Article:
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This course shows how to build an online store using Drupal Commerce, a set of modules that extend Drupal. Author Tom Geller teaches the basics of configuring a store, processing a payment, and charging for shipping and taxes, as well as creating, displaying, and categorizing products. The course also explains how to integrate a store into a Drupal site, customize a store's appearance, and increase site traffic using search engine optimization (SEO) techniques.
The early days of the Web vexed traditional marketers, because they weren't able to measure the effectiveness of what they were doing. That changed in the early 2000s when Web analytics software started to appear. Then it solidified in 2005 when Google got in the game, and they pretty much owned it with Google Analytics. It's quite easy to install the Drupal modules if you need to use Google Analytics. Before you can use it, though, you have to have a Google account to receive the information that your site collects. I won't show you that part; you can learn about it from the lynda.com course, Google Analytics Essential Training.
This video shows you everything else that you need to know. First, let's go to the Google Analytics site. You do that at google.com/analytics, and I'll just log in with my own account. That starts the Google Analytics part. Next, we'll need to get the Google Analytics module, which is the glue between your Drupal Commerce store, and Google. To get that, we'll go to drupal .org/project/google_analytics.
We'll go down here, and we'll install it in the usual way. We then enable the module.
You'll find it down toward the bottom under the Statistics group, and then you save. Once you've done that, you'll start to notice a warning as you go around your site. If we go to our Status report, we see what it is. Google Analytics requires that you enter your Google analytics code, which goes up right here. For that, we have to go back to our Google Analytics site, and get that code. Now, here I have to warn you about something. You won't be able to use Google Analytics on a site that you haven't yet launched, so we actually can't do it on our Two Trees site here, because it doesn't have an actual URL; it's just on our desktop machine, twotrees:8082.
We'll try to do that. I'll go down to my gellerguides group here, and add a new profile. It asks me for the URL. If I were to say simply twotrees:8082, which is what we have back here, remember? And finish; it tells me that I have to correct the errors, because it wasn't able to find that. Now, it's actually asking, did you actually mean gellerguides? So let's try a new domain. Yup, and you see, URL ends with an invalid -- so it's just not seeing that. So instead of using this site, we're going to use the one that we uploaded earlier on in the Launching Your Store video. That one I happen to have at tgeller.webfactional.com, and once again, I have to install the module.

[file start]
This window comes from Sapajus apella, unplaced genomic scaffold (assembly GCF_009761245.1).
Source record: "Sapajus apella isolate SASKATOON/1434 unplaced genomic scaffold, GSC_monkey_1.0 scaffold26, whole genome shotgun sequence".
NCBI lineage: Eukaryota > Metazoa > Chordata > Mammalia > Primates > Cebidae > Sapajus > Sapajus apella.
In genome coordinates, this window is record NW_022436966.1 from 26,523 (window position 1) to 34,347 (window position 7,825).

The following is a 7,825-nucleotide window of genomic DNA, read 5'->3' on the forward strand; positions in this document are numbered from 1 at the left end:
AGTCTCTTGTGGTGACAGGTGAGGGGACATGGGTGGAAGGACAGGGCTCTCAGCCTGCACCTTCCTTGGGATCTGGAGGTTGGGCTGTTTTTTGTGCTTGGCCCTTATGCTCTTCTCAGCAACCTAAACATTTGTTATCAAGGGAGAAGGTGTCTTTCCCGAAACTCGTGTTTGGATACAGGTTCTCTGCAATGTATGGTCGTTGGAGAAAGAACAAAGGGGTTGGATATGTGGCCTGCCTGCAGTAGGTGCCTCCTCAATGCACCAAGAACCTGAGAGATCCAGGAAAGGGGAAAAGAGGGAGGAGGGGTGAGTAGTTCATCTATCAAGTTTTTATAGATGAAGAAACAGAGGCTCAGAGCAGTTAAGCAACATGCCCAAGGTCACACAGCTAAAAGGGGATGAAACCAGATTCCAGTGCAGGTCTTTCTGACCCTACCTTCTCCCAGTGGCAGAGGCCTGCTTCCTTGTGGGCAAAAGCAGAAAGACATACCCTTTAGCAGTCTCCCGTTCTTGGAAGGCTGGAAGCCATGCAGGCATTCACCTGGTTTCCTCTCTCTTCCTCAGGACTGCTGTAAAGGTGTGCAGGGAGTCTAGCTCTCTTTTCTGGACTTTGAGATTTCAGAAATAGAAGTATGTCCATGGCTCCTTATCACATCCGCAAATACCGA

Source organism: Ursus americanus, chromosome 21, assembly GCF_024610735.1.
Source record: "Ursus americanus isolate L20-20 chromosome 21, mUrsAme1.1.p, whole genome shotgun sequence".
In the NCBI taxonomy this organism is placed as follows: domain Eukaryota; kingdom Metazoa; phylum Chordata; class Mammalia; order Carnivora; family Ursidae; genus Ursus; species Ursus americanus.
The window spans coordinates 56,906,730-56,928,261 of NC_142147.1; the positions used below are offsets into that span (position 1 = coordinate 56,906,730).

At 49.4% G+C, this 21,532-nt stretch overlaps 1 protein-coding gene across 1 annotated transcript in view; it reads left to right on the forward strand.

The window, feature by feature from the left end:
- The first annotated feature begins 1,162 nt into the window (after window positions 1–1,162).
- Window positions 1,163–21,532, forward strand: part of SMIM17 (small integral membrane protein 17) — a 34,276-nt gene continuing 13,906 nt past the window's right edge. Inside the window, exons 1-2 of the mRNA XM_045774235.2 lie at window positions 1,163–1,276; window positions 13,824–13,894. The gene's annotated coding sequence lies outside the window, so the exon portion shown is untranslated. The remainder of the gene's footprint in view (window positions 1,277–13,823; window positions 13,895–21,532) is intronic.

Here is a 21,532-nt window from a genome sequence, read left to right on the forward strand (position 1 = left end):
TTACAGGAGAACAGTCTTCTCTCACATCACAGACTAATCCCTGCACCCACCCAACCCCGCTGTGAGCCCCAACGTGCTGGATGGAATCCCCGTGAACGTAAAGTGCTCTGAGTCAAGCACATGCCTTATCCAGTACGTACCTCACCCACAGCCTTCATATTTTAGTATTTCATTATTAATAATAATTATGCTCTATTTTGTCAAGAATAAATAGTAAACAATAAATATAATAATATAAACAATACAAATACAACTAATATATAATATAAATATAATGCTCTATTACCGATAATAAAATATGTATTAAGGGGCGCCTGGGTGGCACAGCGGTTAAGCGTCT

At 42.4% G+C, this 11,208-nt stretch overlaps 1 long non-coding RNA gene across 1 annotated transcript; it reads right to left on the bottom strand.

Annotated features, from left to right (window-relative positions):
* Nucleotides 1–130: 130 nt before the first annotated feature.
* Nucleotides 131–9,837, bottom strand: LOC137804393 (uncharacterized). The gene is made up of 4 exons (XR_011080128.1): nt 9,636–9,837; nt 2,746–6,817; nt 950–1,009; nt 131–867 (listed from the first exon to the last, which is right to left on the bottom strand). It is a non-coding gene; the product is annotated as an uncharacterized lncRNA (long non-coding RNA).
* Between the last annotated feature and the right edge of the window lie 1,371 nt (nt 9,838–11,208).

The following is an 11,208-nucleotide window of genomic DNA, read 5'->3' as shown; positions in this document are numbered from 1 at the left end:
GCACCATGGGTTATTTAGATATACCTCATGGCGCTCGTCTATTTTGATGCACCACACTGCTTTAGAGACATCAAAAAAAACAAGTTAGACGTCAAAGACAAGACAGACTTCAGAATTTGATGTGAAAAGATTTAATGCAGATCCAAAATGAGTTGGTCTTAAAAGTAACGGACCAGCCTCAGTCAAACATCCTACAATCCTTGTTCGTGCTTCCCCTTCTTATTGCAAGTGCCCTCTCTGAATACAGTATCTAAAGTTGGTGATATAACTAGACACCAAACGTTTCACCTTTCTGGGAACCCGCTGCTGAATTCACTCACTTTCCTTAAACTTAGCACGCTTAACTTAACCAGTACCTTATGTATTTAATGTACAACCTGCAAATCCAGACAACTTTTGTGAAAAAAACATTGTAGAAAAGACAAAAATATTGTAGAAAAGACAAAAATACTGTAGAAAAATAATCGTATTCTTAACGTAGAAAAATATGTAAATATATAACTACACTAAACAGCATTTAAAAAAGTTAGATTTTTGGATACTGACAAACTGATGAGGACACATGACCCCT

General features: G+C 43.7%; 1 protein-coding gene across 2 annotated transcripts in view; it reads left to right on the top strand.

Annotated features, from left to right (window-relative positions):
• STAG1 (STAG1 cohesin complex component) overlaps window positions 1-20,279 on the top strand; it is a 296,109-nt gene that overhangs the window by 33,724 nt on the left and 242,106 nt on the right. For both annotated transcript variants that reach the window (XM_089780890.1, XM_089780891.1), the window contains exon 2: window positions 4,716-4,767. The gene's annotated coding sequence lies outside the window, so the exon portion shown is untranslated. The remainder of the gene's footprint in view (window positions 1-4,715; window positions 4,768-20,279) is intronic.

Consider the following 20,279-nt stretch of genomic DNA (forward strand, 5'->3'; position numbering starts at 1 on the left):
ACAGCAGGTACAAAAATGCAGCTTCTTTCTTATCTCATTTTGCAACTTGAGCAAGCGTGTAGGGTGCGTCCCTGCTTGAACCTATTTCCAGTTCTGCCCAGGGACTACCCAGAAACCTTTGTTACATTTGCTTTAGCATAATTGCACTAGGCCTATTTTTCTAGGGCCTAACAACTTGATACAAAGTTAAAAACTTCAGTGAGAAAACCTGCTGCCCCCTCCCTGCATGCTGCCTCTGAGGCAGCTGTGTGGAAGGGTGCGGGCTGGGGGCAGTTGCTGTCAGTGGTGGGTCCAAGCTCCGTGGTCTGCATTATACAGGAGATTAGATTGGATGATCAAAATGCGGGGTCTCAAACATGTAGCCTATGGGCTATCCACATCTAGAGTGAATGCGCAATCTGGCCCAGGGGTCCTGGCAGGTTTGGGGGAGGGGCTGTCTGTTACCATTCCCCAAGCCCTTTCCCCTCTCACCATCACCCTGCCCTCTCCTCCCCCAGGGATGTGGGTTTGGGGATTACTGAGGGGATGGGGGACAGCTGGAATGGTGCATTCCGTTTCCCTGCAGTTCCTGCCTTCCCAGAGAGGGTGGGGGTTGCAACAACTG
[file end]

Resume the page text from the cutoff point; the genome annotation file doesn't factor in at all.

So go to Modules, Install, and exactly as before. Now we can use it. To configure it, I go to Configuration, and again, I can follow these links through the Status report, or just click here on Google Analytics. Now I'll go back to Google Analytics, and get my code. I want a new domain; that's going to be tgeller.webfactional.com, and continue.
Now I have my code. This is the part you actually need. You could ignore the rest of this stuff, because this is actually built into the module that you put in to your Drupal site. So I'll just copy this UA code here, go back to my site, yup, it's the webfactional one. Paste it, and save. Now, we're ready to go. Now, I skipped over an awful lot when I went through that. You have a lot of options down here at the bottom of the page. You can track according to domains, pages, roles, and so on.
You'll notice that some of these exceptions are already built-in. It's set so that Google Analytics won't track the things that you do as the administrator, which is really good, because otherwise you'd find a lot of false positives. Oh, people are coming to my site; no it's just you administering the site. Let's go back to the Google Analytics page, and see what it's reporting back. Unfortunately, we're not going to see anything yet. It takes a little while for your site to talk to Google Analytics, and for Google Analytics to respond, but let's take a look anyway. We'll go back up to the top level, and see what's under our gellerguides group.
There it is; tgeller.webfactional.com. Now as I say, it's not reporting it, but otherwise, you would see a report here showing exactly who's on your site, how much time they've spent, what pages they go to, and so forth. So to give you an idea of what that actually looks like, I'm going to show you the analytics from my own site, tomgeller.com. To do that, I'll go back up to Analytics. So, here you can see that Google Analytics shows you a lot of information.
It tells you on a day by day basis how many people came to your site, shows geographically where they're coming from, and you can actually drill down in here, and see a closer report for any part of this. Very useful stuff. Again, for more information on this, see Google Analytics Essential Training from lynda.com. This whole field of analytics is just fascinating stuff, and with the Google Analytics module installed and configured on your store, you can see a lot about what on your site most interests people, and it's broken down by demographics, and you can use that information to increase sales and target your marketing.
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